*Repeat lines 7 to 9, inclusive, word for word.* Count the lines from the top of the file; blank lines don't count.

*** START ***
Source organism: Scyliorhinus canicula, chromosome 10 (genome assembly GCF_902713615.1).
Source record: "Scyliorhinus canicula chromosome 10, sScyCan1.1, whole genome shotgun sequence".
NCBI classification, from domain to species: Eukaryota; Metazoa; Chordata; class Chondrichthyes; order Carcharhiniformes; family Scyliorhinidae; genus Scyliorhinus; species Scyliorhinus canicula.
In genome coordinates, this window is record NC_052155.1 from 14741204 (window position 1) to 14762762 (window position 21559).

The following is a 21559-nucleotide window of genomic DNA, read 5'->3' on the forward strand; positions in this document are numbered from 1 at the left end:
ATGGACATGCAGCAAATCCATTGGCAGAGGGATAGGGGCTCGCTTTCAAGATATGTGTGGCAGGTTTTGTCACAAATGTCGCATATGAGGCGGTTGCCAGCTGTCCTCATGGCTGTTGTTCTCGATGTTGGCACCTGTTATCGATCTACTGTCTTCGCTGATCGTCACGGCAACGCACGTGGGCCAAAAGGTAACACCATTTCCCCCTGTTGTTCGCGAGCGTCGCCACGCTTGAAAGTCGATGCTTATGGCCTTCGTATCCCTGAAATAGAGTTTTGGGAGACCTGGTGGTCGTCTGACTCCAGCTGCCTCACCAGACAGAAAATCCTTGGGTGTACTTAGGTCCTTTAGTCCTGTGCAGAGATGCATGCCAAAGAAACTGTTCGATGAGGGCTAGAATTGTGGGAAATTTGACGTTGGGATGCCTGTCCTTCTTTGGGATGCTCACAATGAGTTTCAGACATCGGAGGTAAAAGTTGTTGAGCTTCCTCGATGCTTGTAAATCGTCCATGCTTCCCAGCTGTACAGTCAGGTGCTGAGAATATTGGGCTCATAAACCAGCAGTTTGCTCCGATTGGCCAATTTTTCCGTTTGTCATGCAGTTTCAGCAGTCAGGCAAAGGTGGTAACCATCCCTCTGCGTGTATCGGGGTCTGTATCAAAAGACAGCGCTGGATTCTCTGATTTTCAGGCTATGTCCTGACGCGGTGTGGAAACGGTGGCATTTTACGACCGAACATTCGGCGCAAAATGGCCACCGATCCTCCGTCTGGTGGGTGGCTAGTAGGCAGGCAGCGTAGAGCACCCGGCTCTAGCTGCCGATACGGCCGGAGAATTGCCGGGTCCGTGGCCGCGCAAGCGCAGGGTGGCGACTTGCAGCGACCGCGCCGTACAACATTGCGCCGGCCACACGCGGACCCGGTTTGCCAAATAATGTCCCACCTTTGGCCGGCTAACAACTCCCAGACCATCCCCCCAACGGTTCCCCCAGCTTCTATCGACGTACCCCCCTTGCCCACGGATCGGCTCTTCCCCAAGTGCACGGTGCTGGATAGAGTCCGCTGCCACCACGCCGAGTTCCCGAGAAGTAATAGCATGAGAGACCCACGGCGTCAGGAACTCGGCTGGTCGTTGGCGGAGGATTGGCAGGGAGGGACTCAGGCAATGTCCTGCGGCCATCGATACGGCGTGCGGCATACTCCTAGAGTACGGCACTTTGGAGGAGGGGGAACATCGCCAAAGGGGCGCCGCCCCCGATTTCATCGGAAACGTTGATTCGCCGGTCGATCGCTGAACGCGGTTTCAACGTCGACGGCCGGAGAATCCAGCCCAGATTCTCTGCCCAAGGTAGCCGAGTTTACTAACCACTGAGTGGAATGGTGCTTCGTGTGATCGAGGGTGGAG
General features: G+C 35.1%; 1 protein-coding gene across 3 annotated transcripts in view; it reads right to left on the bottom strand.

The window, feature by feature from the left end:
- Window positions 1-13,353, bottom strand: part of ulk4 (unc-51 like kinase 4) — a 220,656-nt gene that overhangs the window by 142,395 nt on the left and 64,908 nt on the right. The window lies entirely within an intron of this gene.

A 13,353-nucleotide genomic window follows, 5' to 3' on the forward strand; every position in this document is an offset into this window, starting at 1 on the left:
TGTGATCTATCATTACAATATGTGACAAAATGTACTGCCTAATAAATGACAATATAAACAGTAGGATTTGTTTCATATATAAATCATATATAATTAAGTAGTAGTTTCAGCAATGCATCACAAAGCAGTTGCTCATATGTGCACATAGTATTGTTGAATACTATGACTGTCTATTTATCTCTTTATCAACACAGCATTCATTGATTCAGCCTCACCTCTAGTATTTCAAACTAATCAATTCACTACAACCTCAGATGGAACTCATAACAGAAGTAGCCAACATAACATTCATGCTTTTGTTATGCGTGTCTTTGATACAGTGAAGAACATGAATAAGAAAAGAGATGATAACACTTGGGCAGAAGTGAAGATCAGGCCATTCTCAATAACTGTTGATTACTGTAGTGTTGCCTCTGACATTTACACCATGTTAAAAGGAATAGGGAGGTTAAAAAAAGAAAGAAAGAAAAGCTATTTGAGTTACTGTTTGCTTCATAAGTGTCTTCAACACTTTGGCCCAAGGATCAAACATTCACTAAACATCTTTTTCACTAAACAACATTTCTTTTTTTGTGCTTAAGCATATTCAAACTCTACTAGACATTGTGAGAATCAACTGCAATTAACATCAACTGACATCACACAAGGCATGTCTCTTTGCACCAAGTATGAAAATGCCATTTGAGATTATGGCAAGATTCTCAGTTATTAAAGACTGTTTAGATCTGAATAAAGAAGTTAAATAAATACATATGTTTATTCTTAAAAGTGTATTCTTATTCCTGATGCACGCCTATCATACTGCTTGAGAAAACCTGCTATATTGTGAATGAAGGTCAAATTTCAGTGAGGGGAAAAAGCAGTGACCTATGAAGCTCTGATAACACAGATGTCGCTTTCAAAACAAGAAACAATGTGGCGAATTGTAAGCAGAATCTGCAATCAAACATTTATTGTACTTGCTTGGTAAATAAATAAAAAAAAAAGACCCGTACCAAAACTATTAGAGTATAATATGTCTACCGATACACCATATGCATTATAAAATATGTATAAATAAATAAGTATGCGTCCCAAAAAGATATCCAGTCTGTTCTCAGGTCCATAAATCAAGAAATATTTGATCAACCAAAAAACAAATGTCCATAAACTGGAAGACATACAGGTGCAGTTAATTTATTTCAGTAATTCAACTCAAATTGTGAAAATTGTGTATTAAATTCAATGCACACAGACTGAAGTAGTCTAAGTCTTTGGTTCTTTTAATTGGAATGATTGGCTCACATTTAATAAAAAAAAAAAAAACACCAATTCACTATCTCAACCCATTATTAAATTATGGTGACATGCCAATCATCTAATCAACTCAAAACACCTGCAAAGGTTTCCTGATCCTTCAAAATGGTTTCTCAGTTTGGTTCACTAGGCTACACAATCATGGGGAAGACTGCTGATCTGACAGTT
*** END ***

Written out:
General features: G+C 35.1%; 1 protein-coding gene across 3 annotated transcripts in view; it reads right to left on the bottom strand.

The window, feature by feature from the left end:
- Window positions 1-13,353, bottom strand: part of ulk4 (unc-51 like kinase 4) — a 220,656-nt gene that overhangs the window by 142,395 nt on the left and 64,908 nt on the right. The window lies entirely within an intron of this gene.